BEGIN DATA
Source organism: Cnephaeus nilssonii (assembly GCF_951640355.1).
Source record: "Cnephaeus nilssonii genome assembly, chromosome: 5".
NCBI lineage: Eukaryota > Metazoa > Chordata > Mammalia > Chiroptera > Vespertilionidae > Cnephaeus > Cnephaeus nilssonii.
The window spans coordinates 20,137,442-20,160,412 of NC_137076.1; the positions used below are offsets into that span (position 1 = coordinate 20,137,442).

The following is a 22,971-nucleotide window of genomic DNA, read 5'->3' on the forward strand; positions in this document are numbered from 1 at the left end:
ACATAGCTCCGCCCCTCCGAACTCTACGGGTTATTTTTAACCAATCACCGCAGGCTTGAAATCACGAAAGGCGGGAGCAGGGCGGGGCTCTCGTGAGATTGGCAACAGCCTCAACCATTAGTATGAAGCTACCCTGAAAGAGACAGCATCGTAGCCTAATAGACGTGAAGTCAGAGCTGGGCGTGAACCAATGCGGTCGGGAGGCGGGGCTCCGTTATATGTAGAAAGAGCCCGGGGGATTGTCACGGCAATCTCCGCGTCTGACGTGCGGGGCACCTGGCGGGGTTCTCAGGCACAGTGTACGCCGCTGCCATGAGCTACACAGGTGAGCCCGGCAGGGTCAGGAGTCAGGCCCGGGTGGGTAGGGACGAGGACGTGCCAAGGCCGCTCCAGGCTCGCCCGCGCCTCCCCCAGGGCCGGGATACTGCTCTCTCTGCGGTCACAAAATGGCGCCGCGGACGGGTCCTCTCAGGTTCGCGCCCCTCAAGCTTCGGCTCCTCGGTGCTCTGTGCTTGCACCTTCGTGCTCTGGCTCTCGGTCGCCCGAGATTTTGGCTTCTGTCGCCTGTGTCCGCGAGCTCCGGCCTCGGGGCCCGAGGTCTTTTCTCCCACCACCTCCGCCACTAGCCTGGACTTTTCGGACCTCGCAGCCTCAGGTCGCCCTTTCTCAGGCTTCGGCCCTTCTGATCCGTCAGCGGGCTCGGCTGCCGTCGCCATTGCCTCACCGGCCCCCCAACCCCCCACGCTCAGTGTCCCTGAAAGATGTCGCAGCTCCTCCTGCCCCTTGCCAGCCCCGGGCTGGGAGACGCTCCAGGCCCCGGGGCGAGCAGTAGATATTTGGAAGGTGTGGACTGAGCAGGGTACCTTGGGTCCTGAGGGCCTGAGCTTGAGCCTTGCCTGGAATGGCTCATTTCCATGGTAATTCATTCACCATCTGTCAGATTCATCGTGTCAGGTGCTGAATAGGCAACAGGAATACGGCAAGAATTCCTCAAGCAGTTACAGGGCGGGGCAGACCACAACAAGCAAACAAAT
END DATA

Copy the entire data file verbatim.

Source organism: Cnephaeus nilssonii (assembly GCF_951640355.1).
Source record: "Cnephaeus nilssonii genome assembly, chromosome: 5".
NCBI lineage: Eukaryota > Metazoa > Chordata > Mammalia > Chiroptera > Vespertilionidae > Cnephaeus > Cnephaeus nilssonii.
The window spans coordinates 20,137,442-20,160,412 of NC_137076.1; the positions used below are offsets into that span (position 1 = coordinate 20,137,442).

The following is a 22,971-nucleotide window of genomic DNA, read 5'->3' on the forward strand; positions in this document are numbered from 1 at the left end:
ACATAGCTCCGCCCCTCCGAACTCTACGGGTTATTTTTAACCAATCACCGCAGGCTTGAAATCACGAAAGGCGGGAGCAGGGCGGGGCTCTCGTGAGATTGGCAACAGCCTCAACCATTAGTATGAAGCTACCCTGAAAGAGACAGCATCGTAGCCTAATAGACGTGAAGTCAGAGCTGGGCGTGAACCAATGCGGTCGGGAGGCGGGGCTCCGTTATATGTAGAAAGAGCCCGGGGGATTGTCACGGCAATCTCCGCGTCTGACGTGCGGGGCACCTGGCGGGGTTCTCAGGCACAGTGTACGCCGCTGCCATGAGCTACACAGGTGAGCCCGGCAGGGTCAGGAGTCAGGCCCGGGTGGGTAGGGACGAGGACGTGCCAAGGCCGCTCCAGGCTCGCCCGCGCCTCCCCCAGGGCCGGGATACTGCTCTCTCTGCGGTCACAAAATGGCGCCGCGGACGGGTCCTCTCAGGTTCGCGCCCCTCAAGCTTCGGCTCCTCGGTGCTCTGTGCTTGCACCTTCGTGCTCTGGCTCTCGGTCGCCCGAGATTTTGGCTTCTGTCGCCTGTGTCCGCGAGCTCCGGCCTCGGGGCCCGAGGTCTTTTCTCCCACCACCTCCGCCACTAGCCTGGACTTTTCGGACCTCGCAGCCTCAGGTCGCCCTTTCTCAGGCTTCGGCCCTTCTGATCCGTCAGCGGGCTCGGCTGCCGTCGCCATTGCCTCACCGGCCCCCCAACCCCCCACGCTCAGTGTCCCTGAAAGATGTCGCAGCTCCTCCTGCCCCTTGCCAGCCCCGGGCTGGGAGACGCTCCAGGCCCCGGGGCGAGCAGTAGATATTTGGAAGGTGTGGACTGAGCAGGGTACCTTGGGTCCTGAGGGCCTGAGCTTGAGCCTTGCCTGGAATGGCTCATTTCCATGGTAATTCATTCACCATCTGTCAGATTCATCGTGTCAGGTGCTGAATAGGCAACAGGAATACGGCAAGAATTCCTCAAGCAGTTACAGGGCGGGGCAGACCACAACAAGCAAACAAAT